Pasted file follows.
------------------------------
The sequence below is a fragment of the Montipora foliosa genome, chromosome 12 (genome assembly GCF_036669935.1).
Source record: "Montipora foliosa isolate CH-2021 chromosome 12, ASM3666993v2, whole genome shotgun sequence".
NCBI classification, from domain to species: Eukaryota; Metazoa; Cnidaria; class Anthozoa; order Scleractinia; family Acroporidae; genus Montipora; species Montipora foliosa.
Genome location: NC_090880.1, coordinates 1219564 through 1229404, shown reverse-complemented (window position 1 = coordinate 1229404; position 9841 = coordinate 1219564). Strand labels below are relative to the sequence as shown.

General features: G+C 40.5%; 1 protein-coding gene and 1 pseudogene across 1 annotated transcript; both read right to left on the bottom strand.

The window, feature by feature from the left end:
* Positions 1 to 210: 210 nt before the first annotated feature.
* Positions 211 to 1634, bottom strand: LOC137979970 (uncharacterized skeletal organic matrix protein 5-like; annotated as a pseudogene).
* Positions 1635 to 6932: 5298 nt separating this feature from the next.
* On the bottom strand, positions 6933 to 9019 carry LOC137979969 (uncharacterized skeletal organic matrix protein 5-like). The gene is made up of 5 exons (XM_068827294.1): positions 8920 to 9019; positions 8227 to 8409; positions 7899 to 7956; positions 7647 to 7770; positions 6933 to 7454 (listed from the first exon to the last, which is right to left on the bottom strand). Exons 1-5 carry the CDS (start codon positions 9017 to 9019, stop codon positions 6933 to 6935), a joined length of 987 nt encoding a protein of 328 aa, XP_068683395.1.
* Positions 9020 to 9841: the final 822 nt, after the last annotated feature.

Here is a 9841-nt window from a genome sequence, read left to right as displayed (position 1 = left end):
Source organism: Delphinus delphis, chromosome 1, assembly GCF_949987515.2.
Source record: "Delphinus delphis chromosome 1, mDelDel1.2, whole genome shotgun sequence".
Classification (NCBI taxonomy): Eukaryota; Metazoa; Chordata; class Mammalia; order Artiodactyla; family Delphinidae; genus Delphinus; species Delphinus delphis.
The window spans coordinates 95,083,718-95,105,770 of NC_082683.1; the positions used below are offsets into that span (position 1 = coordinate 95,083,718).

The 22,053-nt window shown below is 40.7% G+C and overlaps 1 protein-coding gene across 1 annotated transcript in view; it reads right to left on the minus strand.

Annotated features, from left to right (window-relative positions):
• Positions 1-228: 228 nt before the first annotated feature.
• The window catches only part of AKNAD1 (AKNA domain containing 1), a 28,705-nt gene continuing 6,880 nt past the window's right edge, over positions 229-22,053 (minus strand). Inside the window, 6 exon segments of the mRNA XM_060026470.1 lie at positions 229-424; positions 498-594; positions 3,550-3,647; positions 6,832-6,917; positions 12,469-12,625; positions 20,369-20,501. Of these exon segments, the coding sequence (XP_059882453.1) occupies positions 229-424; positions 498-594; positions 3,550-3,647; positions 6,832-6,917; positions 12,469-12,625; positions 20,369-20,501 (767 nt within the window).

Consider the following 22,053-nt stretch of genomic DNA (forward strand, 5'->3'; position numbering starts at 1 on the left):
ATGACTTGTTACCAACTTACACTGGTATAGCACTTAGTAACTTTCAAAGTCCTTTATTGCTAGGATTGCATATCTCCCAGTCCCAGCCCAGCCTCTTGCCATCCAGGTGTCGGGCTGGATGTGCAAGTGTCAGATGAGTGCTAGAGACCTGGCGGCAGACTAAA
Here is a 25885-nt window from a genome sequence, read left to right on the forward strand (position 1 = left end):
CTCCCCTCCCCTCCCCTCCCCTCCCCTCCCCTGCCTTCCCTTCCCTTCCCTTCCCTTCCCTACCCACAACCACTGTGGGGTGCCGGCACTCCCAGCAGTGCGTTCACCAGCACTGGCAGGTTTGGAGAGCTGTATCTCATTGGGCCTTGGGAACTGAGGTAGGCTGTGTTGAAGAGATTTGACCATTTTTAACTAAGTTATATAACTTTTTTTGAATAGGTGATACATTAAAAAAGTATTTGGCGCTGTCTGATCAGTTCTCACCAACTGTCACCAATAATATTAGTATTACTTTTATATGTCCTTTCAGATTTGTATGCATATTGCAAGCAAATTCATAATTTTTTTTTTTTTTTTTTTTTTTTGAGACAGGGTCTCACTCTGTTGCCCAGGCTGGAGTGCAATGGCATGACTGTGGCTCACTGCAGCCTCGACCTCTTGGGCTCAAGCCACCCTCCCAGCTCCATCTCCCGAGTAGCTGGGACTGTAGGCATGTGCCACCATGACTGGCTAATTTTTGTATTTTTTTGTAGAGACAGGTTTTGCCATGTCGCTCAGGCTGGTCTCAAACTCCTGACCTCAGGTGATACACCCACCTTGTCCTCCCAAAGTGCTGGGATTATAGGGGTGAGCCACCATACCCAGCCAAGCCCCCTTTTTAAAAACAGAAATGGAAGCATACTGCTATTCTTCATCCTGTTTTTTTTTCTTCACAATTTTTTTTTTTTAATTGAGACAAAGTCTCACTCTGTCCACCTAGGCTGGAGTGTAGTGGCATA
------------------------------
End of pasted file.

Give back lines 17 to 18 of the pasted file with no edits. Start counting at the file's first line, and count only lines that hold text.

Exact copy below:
The 22,053-nt window shown below is 40.7% G+C and overlaps 1 protein-coding gene across 1 annotated transcript in view; it reads right to left on the minus strand.

Annotated features, from left to right (window-relative positions):